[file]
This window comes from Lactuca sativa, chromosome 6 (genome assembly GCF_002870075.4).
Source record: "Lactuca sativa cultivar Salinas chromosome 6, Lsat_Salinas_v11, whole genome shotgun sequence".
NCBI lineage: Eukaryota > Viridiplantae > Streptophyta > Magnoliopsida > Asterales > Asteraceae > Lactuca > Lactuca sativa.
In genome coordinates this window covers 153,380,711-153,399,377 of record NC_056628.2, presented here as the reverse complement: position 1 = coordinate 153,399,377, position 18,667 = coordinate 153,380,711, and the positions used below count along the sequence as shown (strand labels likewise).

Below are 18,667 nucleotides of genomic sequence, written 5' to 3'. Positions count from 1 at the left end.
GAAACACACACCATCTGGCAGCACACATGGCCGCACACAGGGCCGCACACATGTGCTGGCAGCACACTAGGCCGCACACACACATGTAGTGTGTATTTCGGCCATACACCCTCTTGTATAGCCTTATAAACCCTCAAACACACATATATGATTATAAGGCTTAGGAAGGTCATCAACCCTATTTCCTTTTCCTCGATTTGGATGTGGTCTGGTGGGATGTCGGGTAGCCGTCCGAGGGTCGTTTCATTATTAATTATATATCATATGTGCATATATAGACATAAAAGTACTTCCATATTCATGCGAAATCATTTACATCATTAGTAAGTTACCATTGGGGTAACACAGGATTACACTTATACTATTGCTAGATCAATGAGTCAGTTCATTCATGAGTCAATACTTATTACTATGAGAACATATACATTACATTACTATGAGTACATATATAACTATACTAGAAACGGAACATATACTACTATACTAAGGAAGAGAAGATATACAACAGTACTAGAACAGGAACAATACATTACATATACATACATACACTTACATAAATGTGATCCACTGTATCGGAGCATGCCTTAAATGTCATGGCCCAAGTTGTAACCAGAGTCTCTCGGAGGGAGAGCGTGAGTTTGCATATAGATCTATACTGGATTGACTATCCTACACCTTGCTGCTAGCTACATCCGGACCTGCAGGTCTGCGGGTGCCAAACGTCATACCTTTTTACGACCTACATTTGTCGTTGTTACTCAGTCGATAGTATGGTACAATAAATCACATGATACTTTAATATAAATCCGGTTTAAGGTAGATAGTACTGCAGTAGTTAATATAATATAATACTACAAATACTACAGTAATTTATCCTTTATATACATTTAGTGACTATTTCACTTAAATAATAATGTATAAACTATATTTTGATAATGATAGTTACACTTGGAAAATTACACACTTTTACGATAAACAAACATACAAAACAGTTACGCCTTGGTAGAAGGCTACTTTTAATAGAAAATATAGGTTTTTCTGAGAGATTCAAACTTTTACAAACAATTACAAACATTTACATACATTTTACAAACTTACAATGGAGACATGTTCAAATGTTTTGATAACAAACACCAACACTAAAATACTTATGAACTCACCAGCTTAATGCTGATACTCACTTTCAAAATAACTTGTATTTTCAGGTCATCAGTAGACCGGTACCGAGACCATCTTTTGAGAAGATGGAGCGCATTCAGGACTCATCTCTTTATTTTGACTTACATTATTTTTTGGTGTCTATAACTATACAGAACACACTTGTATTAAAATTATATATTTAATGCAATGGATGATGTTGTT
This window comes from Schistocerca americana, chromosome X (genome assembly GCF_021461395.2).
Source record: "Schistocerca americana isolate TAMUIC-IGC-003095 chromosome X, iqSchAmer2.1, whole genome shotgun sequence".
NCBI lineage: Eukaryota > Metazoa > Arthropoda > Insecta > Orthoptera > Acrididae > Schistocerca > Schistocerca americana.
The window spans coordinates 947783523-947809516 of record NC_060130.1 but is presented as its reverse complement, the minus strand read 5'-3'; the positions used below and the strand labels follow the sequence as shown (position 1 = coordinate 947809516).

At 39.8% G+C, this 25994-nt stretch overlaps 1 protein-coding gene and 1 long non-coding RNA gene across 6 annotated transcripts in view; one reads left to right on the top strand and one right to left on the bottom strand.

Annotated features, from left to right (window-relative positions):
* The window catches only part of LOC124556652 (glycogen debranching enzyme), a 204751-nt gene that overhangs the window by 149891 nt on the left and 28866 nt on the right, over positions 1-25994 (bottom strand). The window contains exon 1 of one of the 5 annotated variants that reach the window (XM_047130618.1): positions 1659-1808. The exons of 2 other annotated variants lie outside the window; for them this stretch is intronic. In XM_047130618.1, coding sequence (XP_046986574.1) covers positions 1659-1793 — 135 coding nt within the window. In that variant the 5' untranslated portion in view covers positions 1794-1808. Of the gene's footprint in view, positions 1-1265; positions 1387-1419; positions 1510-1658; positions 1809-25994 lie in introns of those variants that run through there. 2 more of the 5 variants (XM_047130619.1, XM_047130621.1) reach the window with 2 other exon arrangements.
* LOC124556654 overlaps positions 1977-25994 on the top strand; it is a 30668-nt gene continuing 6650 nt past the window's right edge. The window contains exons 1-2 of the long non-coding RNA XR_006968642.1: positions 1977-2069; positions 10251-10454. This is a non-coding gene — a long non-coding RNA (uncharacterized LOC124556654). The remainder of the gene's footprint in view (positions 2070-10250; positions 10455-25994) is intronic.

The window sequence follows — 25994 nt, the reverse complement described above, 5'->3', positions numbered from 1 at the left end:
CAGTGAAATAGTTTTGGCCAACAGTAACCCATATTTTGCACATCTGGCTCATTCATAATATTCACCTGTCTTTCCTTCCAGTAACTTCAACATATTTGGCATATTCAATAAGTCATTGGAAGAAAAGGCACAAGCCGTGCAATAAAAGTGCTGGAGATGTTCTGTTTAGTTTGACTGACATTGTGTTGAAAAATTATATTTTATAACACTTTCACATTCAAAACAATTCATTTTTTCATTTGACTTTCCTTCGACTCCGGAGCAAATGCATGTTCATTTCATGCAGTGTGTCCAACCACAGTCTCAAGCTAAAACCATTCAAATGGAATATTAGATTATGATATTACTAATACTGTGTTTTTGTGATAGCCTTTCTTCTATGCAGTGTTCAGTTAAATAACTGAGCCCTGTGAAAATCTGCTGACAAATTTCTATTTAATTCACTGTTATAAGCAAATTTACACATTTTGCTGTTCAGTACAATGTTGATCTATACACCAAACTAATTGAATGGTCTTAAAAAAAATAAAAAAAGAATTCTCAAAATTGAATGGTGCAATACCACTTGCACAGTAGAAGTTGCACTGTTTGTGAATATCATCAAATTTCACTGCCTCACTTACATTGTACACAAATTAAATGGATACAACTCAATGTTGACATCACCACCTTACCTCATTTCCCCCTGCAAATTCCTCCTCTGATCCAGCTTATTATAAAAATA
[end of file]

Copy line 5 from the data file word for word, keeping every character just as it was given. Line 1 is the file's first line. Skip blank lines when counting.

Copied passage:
Below are 18,667 nucleotides of genomic sequence, written 5' to 3'. Positions count from 1 at the left end.